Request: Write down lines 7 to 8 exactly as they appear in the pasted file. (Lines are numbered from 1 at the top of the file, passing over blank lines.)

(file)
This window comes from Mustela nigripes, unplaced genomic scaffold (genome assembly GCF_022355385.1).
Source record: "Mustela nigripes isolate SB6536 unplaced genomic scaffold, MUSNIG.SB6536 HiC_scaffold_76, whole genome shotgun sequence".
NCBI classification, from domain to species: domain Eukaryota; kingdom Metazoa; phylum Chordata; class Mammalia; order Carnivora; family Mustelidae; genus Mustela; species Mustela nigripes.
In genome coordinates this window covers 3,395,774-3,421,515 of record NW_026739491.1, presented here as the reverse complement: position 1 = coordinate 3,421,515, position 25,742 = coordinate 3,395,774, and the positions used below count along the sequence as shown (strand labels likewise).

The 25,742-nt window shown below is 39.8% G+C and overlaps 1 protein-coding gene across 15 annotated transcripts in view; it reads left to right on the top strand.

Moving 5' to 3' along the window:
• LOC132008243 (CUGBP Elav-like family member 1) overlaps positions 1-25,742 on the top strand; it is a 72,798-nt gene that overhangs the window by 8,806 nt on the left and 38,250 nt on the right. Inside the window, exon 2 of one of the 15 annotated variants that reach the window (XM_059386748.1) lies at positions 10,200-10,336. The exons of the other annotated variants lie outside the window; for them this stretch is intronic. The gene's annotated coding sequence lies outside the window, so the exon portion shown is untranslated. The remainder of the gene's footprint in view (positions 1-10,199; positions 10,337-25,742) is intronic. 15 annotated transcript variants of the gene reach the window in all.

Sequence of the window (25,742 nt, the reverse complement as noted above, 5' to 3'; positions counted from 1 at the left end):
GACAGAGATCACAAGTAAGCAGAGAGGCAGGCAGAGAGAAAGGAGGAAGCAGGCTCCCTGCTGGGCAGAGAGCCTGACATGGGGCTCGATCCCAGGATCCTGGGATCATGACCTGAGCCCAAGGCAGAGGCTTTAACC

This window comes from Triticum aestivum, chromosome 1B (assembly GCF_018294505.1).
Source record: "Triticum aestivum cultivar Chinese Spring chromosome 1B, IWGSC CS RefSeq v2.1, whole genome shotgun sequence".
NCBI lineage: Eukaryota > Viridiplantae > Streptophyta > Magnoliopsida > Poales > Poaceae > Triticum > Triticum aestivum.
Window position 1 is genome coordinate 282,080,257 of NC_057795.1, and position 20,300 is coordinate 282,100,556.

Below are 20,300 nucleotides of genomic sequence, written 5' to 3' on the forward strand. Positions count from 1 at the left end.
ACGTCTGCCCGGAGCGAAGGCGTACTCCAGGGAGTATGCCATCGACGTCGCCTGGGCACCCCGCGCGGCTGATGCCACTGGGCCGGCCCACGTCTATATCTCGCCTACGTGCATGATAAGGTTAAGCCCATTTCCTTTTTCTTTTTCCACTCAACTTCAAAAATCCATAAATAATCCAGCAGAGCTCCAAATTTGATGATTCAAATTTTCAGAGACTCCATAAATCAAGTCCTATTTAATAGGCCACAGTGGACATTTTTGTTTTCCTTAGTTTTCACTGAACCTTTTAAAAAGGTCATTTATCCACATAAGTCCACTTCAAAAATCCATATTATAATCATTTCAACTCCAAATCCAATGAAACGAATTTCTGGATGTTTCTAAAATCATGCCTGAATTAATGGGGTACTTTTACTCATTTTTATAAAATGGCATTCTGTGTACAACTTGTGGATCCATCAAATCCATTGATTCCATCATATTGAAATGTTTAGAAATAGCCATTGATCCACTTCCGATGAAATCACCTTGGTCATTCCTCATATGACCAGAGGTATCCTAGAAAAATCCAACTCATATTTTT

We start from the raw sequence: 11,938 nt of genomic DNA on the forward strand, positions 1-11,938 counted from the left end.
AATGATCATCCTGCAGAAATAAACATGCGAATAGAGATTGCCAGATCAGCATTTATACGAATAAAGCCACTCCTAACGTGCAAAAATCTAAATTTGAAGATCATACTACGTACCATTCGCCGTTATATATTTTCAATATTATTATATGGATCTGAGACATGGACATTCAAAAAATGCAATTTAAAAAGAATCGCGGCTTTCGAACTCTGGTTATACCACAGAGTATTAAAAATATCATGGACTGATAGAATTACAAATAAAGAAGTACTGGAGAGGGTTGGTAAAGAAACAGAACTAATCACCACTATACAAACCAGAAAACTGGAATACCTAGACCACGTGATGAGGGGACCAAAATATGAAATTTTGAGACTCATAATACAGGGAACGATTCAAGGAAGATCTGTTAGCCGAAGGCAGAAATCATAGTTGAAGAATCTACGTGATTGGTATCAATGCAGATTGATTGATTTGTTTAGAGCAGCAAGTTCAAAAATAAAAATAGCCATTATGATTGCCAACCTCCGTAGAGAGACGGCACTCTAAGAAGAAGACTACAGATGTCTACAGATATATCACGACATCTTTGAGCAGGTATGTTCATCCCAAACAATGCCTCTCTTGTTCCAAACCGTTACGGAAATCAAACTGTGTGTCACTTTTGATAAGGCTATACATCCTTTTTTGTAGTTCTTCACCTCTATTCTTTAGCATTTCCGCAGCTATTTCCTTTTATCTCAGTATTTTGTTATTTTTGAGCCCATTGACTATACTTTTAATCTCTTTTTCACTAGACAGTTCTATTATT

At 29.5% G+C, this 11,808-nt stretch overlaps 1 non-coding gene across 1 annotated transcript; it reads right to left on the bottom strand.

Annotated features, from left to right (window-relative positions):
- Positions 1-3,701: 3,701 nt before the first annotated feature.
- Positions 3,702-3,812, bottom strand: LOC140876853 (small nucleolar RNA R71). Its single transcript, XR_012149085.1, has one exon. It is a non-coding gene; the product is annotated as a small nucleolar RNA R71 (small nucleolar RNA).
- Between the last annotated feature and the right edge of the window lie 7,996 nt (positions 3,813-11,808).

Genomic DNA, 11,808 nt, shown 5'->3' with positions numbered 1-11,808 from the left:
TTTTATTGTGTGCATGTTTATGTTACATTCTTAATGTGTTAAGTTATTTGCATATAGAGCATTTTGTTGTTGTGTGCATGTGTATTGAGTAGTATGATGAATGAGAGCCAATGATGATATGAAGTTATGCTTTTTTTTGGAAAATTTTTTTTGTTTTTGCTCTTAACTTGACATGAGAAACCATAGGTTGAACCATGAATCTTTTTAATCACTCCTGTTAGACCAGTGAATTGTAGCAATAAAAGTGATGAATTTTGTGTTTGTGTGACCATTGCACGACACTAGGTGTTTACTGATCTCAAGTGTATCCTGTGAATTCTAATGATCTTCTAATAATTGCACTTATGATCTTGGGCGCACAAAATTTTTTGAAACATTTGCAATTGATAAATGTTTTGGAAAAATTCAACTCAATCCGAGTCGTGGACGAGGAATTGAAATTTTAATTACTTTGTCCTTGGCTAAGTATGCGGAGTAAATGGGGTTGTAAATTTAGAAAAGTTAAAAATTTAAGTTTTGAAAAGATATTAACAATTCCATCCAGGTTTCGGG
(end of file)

• LOC132008243 (CUGBP Elav-like family member 1) overlaps positions 1-25,742 on the top strand; it is a 72,798-nt gene that overhangs the window by 8,806 nt on the left and 38,250 nt on the right. Inside the window, exon 2 of one of the 15 annotated variants that reach the window (XM_059386748.1) lies at positions 10,200-10,336. The exons of the other annotated variants lie outside the window; for them this stretch is intronic. The gene's annotated coding sequence lies outside the window, so the exon portion shown is untranslated. The remainder of the gene's footprint in view (positions 1-10,199; positions 10,337-25,742) is intronic. 15 annotated transcript variants of the gene reach the window in all.

Sequence of the window (25,742 nt, the reverse complement as noted above, 5' to 3'; positions counted from 1 at the left end):